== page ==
One sleeve of lace is finished blocking and it does look nice. I love the loops along the edge (formed by a yo, k2tog t the beginning of every other row that just gets knit into as normal at the end of the next row). A lovely effect in the kind of yarn that can give those loops enough power to stay loopy. Which I think this yarn is, though I have considered starching this thing when it's done!
I'm on my "real" computer today, so I'll be putting in real links! As much as I wish I were plowing through the sweater I started for my daughter, I'm devoting all my knitting energy to "the shrug". I don't know about you, but when people (non-knitter people) ask me, "What are you making?" and I say, "A shrug!" they look at me blankly. Being as out of touch as I am, I just assumed shrugs were a normal thing you could, like, shop for.
Either way, I bet you know what a shrug is. Or you will shortly. And then you will want to knit one!
I'm making a very slight modification to the Lacy Hug-Me-Tight pattern in Knit 2 Together. My yarn is 100% linen, Fibra Natura Flax, in a color that might be discontinued because I got it on sale. :) I'm using size 4 needles for the body and size 5 for the lace. (That's a note to myself, by the way.)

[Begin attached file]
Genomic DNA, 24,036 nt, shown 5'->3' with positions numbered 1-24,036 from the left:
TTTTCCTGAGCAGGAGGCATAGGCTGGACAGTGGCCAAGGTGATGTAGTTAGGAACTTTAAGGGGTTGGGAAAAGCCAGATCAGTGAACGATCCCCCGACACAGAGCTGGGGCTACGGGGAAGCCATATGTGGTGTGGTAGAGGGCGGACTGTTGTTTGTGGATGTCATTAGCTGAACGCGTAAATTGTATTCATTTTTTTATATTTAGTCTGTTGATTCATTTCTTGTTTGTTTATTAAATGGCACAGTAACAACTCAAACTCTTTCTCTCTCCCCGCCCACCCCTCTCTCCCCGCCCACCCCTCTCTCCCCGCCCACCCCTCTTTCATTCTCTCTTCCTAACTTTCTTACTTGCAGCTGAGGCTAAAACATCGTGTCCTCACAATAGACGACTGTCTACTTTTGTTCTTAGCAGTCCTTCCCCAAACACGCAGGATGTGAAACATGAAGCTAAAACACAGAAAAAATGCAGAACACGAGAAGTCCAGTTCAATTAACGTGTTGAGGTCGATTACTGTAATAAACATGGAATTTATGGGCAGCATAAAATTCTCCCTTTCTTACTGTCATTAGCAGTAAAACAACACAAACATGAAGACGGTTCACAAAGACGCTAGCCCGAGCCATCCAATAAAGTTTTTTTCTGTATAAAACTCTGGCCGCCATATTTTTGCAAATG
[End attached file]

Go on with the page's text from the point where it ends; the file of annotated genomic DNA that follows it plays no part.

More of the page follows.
This is me trying to decide if I've knit enough of the body section (by clipping one sleeve on). I think I have. Which is about 20" in length instead of the 60" the pattern calls for! (That's the slight modification.) I might decide to add a little more, but I'll get the other pieces done first to be sure.
And this is a slightly clearer picture:
The first sleeve lace is blocking now and next I have a lot more lace to knit, but it's going pretty smoothly. It took me a while to warm up to the linen and I almost ran off to the yarn shop for super pointy lace needles because even the k2tog's were horribly frustrating at first, but I've gotten into a habit of pushing the needle in backwards to open up the stitches before trying to k2tog like normal and I think I won't go for new needles after all. (Now that I type that, I realize I should point out this reasonableness and avoidance-of-knitterly-purchase thing to members of my household who will otherwise not notice!)
The other slightly tricky bit was grafting the provisional cast on to the final row — the number of stitches matched so I didn't bother with trying to simulate the two yo k2tog's that should have been in the last row (the grafting row, the row you sew in, is the last row, i.e. I didn't knit the final row of the final repeat). There was a triple yo (yarn over) in the previous row, though, and figuring out how to graft that was harder than I thought. To be honest, I'm not sure how I finally did it, but I did it and I guess I'll figure out something similar again the next two times I have to.
My mom found a box of yarn in the attic last year and it came to me, because I'm the only one who uses yarn and because it was mine originally, anyway. Or, secondarily, actually, since it came along with a secondhand loom my indulgent parents bought me when I was in high school.